“Architecture Firm To Pay $3M To Resolve ‘Buy American’ FCA”
Novum Structures LLC will pay $3 million to settle criminal and civil False Claims Act allegations in Wisconsin federal court that it falsified documents to hide the improper use of foreign materials on construction projects funded with federal dollars, the U.S. Department of Justice said Tuesday.
The Wisconsin-based manufacturer of glass space frames — found in roofs and atriums — agreed to plead guilty to a single count of concealing a material fact and fork over $500,000 in criminal fines to resolve allegations that it hid its noncompliance with requirements to prefer American-made materials in federally funded construction contracts, the Justice Department said.
“When taxpayer dollars are provided for construction projects, the government expects contractors to comply with all requirements, including ones that ensure the money remains in the U.S. economy,” Principal Deputy Assistant Attorney General Benjamin C. Mizer said in a statement. “This settlement shows that the Department of Justice is committed to pursuing claims against contractors that put financial gain ahead of complying with the law.”
Novum also agreed to pay $2.5 million to settle a civil FCA suit alleging it knowingly violated its contractual obligations in using “noncompliant foreign materials” on construction projects funded by U.S. taxpayers between January 2004 and July 2013, according to the Justice Department.
In addition, Novum agreed not to contest its disqualification from working on projects funded with federal money, the Justice Department said.
Novum Vice President Travis Loften said Tuesday that the company takes full responsibility for its actions and has improved its internal procedures to ensure future compliance. Loften noted that the allegations are only of products’ country of origin, rather than their quality.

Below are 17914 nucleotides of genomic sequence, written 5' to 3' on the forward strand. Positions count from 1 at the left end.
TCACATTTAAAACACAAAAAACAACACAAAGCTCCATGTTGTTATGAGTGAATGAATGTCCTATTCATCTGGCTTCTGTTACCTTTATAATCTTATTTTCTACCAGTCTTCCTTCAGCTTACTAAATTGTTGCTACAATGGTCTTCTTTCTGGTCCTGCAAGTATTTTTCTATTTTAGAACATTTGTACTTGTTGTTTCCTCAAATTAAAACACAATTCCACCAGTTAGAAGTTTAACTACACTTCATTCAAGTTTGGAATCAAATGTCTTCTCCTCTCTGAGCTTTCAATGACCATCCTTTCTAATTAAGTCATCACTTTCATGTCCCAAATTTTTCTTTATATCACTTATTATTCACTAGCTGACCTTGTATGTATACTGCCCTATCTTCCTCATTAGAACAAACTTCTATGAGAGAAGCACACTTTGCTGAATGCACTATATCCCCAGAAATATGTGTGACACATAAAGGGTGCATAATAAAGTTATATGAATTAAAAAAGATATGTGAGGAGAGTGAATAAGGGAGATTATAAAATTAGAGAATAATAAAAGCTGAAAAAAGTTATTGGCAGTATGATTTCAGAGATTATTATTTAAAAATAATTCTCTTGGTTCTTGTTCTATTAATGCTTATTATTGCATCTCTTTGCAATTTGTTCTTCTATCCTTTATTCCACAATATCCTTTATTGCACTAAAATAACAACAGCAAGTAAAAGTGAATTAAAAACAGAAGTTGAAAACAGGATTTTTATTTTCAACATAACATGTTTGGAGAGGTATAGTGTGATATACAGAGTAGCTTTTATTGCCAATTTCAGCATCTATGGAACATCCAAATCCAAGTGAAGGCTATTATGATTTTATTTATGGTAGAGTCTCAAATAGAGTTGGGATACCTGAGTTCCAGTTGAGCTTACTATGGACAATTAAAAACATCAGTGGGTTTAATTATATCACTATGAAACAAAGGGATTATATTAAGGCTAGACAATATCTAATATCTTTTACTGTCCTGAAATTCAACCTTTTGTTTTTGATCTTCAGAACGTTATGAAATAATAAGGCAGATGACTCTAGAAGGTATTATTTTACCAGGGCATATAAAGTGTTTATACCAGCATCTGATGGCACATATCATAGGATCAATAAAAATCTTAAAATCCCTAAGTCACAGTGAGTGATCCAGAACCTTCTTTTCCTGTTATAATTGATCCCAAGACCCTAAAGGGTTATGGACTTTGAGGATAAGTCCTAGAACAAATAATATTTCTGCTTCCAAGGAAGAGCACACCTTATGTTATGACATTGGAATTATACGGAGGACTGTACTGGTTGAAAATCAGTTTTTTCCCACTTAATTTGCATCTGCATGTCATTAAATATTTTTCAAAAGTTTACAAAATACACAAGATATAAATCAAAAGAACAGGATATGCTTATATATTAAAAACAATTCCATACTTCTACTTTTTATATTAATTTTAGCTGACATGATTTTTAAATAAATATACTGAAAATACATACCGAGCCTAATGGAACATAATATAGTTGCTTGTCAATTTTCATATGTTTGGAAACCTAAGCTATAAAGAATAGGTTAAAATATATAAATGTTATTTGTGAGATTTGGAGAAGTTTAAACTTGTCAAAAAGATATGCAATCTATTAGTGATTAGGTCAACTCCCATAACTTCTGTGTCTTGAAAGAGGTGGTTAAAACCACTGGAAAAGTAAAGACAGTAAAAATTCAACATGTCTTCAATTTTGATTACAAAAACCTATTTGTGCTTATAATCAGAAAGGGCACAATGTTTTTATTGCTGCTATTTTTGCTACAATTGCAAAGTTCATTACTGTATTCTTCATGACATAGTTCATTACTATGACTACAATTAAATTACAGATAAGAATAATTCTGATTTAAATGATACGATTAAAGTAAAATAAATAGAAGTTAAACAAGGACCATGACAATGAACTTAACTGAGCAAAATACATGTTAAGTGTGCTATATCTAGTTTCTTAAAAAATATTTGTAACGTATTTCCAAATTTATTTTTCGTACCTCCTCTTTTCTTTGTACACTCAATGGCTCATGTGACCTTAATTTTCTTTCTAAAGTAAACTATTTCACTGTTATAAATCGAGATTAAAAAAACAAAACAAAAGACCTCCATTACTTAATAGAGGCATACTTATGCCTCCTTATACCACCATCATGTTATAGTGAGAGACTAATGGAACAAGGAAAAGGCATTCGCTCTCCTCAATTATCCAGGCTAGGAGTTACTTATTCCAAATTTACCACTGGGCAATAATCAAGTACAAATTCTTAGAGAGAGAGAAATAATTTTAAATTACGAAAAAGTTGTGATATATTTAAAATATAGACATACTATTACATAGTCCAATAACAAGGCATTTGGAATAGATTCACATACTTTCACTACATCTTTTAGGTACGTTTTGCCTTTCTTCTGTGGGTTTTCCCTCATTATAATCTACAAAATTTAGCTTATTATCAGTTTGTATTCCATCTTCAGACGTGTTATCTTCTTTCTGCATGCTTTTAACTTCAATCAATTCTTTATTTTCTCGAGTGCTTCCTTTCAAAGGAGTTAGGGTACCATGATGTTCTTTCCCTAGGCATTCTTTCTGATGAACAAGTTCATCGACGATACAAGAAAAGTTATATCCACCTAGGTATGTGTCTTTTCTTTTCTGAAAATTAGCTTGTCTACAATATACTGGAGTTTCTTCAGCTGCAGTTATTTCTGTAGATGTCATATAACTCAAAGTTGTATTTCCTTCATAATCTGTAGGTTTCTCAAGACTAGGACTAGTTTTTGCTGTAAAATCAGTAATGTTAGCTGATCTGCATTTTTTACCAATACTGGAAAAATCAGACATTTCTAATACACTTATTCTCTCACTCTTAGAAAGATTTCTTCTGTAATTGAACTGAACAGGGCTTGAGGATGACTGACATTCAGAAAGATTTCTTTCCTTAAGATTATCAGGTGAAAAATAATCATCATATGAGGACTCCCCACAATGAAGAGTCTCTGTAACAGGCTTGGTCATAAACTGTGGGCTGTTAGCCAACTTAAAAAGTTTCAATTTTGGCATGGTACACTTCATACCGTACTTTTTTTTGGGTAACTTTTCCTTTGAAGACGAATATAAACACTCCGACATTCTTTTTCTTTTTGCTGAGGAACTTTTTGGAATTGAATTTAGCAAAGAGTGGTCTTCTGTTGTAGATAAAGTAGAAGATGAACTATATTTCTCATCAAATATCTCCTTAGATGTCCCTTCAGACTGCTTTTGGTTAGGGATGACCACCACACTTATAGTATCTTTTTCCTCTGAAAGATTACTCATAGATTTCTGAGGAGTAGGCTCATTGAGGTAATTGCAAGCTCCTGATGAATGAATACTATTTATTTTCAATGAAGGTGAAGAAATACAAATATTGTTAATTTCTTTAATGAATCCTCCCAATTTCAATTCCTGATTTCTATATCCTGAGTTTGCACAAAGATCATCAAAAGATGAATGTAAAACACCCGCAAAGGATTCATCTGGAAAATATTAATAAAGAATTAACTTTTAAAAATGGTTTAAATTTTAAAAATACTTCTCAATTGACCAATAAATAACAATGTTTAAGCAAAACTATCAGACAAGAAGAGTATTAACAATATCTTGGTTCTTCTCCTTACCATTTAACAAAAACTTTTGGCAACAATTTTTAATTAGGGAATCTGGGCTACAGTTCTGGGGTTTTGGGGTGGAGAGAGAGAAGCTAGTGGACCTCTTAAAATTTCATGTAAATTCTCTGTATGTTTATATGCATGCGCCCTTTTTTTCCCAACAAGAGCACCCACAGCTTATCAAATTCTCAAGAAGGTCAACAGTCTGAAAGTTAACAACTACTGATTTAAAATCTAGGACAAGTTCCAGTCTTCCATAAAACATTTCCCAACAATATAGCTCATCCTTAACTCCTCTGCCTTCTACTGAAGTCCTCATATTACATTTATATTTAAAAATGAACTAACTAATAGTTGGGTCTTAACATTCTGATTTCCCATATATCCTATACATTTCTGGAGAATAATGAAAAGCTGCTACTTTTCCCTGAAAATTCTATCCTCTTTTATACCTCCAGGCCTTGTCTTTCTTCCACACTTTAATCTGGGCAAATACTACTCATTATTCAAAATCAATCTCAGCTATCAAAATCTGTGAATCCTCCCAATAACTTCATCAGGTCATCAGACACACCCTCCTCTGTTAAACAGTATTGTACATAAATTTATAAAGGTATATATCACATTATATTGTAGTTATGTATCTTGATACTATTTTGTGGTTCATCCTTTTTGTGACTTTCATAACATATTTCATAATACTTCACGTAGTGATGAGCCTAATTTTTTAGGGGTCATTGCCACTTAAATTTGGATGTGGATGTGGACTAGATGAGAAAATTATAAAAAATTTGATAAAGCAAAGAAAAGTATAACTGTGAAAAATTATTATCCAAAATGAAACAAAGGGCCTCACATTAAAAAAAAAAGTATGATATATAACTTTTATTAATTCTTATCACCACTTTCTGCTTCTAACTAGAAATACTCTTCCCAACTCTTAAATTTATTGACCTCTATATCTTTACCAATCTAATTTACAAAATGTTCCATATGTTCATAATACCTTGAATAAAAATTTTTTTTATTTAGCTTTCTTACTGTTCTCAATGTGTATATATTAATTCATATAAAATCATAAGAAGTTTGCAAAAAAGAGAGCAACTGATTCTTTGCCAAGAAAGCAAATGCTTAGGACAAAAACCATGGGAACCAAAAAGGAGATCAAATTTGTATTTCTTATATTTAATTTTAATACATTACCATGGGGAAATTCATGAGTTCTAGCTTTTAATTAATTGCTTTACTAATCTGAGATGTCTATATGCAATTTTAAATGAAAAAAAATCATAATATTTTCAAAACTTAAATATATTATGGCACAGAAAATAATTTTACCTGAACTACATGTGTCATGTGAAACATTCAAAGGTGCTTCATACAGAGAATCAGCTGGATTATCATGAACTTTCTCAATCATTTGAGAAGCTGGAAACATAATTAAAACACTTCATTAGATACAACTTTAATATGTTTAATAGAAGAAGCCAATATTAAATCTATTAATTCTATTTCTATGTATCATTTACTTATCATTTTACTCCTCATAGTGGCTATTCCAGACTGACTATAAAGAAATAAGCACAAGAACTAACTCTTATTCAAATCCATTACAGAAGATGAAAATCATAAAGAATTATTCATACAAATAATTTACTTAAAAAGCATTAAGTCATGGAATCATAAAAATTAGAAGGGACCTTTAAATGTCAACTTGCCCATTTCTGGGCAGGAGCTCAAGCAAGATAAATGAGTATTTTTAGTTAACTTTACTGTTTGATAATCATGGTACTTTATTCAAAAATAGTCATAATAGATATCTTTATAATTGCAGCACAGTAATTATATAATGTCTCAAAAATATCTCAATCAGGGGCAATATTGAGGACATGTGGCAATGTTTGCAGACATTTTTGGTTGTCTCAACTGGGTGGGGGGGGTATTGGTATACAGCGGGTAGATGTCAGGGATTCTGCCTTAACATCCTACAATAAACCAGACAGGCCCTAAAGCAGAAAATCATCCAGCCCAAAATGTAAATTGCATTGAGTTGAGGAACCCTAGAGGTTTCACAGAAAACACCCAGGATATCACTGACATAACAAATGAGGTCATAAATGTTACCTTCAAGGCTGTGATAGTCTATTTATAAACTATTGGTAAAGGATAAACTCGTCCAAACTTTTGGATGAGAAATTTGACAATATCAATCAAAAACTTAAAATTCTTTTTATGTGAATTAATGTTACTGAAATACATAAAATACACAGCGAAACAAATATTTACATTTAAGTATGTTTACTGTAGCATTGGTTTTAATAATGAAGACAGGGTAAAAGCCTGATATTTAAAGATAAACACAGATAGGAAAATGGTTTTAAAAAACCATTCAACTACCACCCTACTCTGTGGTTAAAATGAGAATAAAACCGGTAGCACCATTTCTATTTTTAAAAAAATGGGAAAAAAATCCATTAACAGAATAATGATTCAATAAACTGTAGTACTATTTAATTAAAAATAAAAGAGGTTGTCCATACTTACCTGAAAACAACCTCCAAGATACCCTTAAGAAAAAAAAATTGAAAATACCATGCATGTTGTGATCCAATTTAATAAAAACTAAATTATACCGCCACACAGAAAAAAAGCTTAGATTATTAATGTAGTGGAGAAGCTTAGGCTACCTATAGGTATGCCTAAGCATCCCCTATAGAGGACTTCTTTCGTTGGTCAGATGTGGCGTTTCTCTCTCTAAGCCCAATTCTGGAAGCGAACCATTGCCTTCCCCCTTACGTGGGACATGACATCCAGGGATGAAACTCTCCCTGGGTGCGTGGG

“We have taken action to resolve the vast majority of the noncompliance issues, in many cases replacing noncompliant foreign-sourced products with Buy American-compliant counterparts,” Loften said in a statement. “It is also important to note that the Buy American requirements applied to a very small part of Novum’s business. Additionally, the noncompliant materials used represented a small fraction — less than 3 percent — of the value of the work on the few projects that were subject to Buy American requirements.”
The FCA suit was first filed under seal in August 2012 by whistleblower Brenda King, a former Novum employee who worked at the company from June 2004 through March 2012, according to the complaint. The government intervened in the case on New Year’s Eve and it was unsealed Monday, according to court documents. King stands to receive approximately $400,000 from the civil settlement.
An attorney for King, Brian H. Mahany of Mahany & Ertl LLC, told Law360 on Tuesday that the settlement appeared to be a fair one.
King’s complaint alleged, among other things, that Novum used Chinese- and Italian-made materials while working on a ground transportation hub adjacent to Miami International Airport, a project that was commissioned by the Florida Department of Transportation and paid for in part by the U.S. government.
Novum was paid $1.46 million for the first part of that contract and won a new contract for $13.5 million for further work, King said at the time.
For a New Orleans streetcar expansion project commissioned by the city’s Regional Transit Authority and partially federally funded, King alleged that Novum used materials from China and Germany under its $515,000 contract. King alleged that Novum used materials from those countries for another $110,900 contract at an Illinois federal courthouse.
King alleged that she was repeatedly told to lie and falsify records to hide the Buy American noncompliance.
King is represented by Brian H. Mahany of Mahany & Ertl LLC.
The government is represented by Stacy C. Gerber Ward, Michael D. Granston, Patricia L. Hanower, Christelle Klovers and Lisa T. Warwick with the U.S. Department of Justice.
Attorney information for Novum was not available Tuesday.
The lawsuit is United States ex rel. King v. Novum Structures LLC, case number 12-cv-00860 in the U.S. District Court for the Eastern District of Wisconsin.